In another reversal, the State Department had originally interpreted the Supreme Court’s June 26 ruling to exclude fiances, saying they do not count as a close family relationship eligible for an exemption to the travel ban. Just before the 90-day travel ban was to take effect on June 29, the State Department said fiances would be counted as close family.

Last month the Supreme Court partially revived the March 6 ban that had been blocked by lower courts. It said the ban could take effect, but people with a “bona fide relationship” to a US person or entity could not be barred.

Parliament indigenous voice a challenge-MP

The first Aboriginal woman elected to the House of Representatives now believes an indigenous referendum is even further away, after leaders were encouraged to enshrine a voice in parliament.


Linda Burney is disappointed the Referendum Council did not recommend removal or replacement of “archaic” race powers in the constitution.

Instead, in a report released on Monday, the body tasked with finding a path to constitutional recognition recommended establishing an advisory body.

It proposed a constitutionally-entrenched body, whose powers would be legislated.

Ms Burney believes the proposal is limited.

“They have specifically said that ‘we will not entertain anything except this voice to the parliament’ and this has created I think a challenge for everyone,” she told ABC radio on Tuesday.

Ms Burney acknowledged the council’s months of consultation, which culminated in a summit of Aboriginal and Torres Strait Islander leaders at Uluru in May.

“Somehow or other we’ve got to find the magic formula of meeting the aspirations of Aboriginal people,” she said.

As well, there was an understanding there had to be a “clear, fairly simple proposition” that would win support from the broader Australian community.”

Ms Burney was hopeful of a referendum in early 2018 but now doubted that would be the case.

“I think we are on a path that it is further away than what I anticipated,” she said.

Council co-chair Mark Leiber told political leaders there were only two options available in pursuing a referendum – adopt the recommendation or put constitutional recognition on the back burner.

Prime Minister Malcolm Turnbull was non-committal when he sat down with the council, describing its recommendation as a “big idea” short on detail.

He and Opposition Leader Bill Shorten both vowed to give the proposal careful consideration.

Mr Leibler said some details of how the representative body would operate needed to be fleshed out before a referendum was held, but most could be finalised afterward.

Labor senator and Aboriginal leader Pat Dodson described the council’s proposal as “a bit of a bolt in the dark” and that handing down a single recommendation made things pretty hard.

Senator Dodson believes the nature, function and purpose of the indigenous advisory body needs to be clearly understood and explained, to ward off any potential scare campaigns at a referendum.

“I don’t think we’ve got a clear line of sight as to whether any constitutional change is going to take place or not,” he said.

White House accuses Democrats, Ukraine of ‘collusion’

White House spokesman Sean Spicer repeated allegations that a Democratic operative had met with Ukrainian embassy officials during the campaign, turning the tables on its accusers amid an all-engulfing scandal over Trump’s contacts with Russia.


Spicer referred to several recent reports by conservative media outlets, alleging the Democratic operative sought dirt on then Trump campaign director Paul Manafort.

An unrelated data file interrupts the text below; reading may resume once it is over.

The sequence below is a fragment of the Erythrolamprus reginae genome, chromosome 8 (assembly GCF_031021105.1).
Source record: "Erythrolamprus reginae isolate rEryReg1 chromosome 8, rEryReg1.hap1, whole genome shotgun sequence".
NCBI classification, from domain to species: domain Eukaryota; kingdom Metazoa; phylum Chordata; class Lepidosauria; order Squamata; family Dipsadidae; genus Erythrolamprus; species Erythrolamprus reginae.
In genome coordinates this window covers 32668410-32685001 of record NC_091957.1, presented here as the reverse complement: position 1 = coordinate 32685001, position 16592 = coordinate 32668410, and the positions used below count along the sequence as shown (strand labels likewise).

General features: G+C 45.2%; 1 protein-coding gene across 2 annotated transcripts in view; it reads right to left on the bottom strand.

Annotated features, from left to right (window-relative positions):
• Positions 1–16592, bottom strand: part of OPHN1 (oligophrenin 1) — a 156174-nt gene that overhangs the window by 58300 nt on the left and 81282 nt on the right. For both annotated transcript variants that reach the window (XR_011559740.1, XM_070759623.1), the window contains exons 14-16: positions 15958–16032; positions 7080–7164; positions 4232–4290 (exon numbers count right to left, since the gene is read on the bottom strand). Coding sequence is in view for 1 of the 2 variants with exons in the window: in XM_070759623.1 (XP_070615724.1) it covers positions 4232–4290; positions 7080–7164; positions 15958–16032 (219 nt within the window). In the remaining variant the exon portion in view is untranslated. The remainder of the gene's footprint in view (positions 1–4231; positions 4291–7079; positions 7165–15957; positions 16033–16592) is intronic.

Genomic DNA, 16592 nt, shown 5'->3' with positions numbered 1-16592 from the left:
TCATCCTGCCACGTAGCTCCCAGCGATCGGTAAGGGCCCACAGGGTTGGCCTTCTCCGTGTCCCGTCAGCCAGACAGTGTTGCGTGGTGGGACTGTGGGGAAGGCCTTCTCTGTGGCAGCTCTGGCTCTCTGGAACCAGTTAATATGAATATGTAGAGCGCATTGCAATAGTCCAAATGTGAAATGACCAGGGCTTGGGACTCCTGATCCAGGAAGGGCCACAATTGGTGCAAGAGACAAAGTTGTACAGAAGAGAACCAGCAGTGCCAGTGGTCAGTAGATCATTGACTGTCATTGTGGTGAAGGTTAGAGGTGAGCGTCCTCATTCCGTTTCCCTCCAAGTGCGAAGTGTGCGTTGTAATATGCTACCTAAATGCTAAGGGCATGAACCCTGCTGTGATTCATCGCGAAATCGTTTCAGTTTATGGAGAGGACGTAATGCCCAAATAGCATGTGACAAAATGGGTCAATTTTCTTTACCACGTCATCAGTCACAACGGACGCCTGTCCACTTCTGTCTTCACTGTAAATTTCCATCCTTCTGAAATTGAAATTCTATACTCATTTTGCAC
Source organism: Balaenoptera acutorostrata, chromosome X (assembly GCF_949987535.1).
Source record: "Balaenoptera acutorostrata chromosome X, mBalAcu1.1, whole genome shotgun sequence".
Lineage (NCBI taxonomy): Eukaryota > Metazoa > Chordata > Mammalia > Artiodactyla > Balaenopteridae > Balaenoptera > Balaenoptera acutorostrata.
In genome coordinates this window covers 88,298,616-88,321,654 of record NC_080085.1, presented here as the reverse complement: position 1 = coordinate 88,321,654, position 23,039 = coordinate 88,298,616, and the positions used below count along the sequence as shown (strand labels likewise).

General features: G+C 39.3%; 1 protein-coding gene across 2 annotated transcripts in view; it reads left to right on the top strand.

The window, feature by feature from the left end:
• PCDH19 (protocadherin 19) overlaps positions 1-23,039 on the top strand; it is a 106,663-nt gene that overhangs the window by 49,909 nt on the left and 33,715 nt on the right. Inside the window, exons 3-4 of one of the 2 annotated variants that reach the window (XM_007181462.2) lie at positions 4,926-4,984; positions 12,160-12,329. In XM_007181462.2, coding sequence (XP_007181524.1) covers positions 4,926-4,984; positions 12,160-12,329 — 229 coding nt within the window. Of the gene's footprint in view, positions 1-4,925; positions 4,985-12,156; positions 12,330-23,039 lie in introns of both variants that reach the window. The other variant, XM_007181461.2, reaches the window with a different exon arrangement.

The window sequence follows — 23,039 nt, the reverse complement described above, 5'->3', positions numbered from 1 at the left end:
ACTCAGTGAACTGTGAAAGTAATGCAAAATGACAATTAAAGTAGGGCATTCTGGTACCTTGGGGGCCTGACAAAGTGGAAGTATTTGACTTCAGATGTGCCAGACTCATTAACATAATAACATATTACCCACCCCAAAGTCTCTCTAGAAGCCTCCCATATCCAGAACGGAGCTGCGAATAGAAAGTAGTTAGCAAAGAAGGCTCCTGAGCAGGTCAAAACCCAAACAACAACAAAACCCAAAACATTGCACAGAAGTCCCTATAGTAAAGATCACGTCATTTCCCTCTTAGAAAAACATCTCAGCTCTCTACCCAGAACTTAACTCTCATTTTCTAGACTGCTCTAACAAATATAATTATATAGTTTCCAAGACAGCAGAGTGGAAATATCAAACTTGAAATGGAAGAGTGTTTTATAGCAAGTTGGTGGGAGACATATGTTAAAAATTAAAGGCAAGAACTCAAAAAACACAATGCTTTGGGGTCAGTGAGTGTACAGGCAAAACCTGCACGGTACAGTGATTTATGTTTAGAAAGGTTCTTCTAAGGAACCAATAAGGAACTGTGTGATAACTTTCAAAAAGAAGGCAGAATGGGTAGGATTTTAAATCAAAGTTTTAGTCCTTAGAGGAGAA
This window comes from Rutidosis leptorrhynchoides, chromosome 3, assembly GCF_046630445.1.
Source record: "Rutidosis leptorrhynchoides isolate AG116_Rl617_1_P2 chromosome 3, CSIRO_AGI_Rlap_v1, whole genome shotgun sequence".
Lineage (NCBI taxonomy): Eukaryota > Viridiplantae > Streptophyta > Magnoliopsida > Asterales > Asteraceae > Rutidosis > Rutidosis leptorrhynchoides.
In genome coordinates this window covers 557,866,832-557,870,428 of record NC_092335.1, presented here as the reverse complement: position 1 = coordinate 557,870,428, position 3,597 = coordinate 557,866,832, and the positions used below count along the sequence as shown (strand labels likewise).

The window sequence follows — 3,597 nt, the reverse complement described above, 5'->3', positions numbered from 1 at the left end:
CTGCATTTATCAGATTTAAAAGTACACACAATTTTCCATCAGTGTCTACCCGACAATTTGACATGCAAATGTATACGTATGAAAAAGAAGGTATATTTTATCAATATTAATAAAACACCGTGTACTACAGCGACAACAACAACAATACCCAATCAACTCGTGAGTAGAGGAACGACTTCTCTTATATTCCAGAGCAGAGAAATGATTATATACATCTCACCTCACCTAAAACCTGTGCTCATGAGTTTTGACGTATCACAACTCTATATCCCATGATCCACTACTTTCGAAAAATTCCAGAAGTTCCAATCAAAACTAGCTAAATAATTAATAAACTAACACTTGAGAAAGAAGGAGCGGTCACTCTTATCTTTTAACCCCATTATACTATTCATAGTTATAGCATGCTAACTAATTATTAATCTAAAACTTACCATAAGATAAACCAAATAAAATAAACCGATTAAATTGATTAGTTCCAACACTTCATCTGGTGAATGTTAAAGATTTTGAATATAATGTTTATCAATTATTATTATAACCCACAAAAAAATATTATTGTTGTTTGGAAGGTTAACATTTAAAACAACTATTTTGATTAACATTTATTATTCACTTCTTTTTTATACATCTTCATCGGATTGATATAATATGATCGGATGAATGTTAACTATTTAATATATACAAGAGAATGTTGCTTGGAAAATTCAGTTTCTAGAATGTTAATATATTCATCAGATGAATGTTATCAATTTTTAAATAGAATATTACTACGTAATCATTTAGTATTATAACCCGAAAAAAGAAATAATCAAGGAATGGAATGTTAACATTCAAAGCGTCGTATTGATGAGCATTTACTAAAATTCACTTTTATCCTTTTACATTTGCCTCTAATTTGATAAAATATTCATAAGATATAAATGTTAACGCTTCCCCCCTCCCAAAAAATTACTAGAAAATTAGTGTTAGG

The allegations first came to light in a Politico story in January.

“Obviously, there’s been a lot more interest in recent days with respect to what the DNC did in coordination with the Ukrainian government to try to collude,” Spicer said.

The White House spokesman alleged that the Democratic National Committee collusion took place to “achieve a goal of having someone removed, which ultimately did happen.”

Manafort left his post in August 2016, as Trump’s general election prospects looked dim and details of his own business dealings with pro-Kremlin leaders in Ukraine emerged.

Spicer was asked by a pro-Trump media representative whether the issue was raised when Ukrainian President Petro Poroshenko visited the White House in June.

Spicer said he did not know, but claimed that “the DNC’s collusion with the Ukrainian government has definitely gotten a lot more attention since that meeting.”

Adrienne Watson of the DNC accused the White House of deflecting.

“The White House has been pushing this narrative to distract from the Trump campaign’s willingness to work with a hostile foreign government to interfere in our election. No one is buying it.”

‘That’s politics!’

The comments come as the White House reeled from Donald Trump Jr.’s confession that he and two other Trump senior aides knowingly met Kremlin-connected operatives to get incriminating information on rival presidential candidate Hillary Clinton.

That admission, after months of denials, has prompted some Republicans to openly criticize the White House and venture that Donald Jr. may have broken the law.

US intelligence agencies believe that President Vladimir Putin ordered a vast influence operation to tilt the 2016 election in Trump’s favor.

Trump himself has responded by describing his son’s meeting as business as usual.

“Most politicians would have gone to a meeting like the one Don jr attended in order to get info on an opponent.

That’s politics!” he tweeted on Monday.

Spicer seemed to contradict his boss, by saying the meeting was actually about adoption.

In a statement, the Ukrainian embassy in Washington denied allegations it had “colluded” with Democrats against the Trump campaign.

The embassy “neither coordinated with the DNC on opposition research nor taken any actions to undermine campaign efforts,” the statement read.

“While some politicians who are not part of the Ukrainian government might have taken sides or made comments during last year’s election, the Embassy and the government of Ukraine did not.”

“We highly appreciate US administration support to Ukraine and the progress achieved in recent months in our bilateral relations.”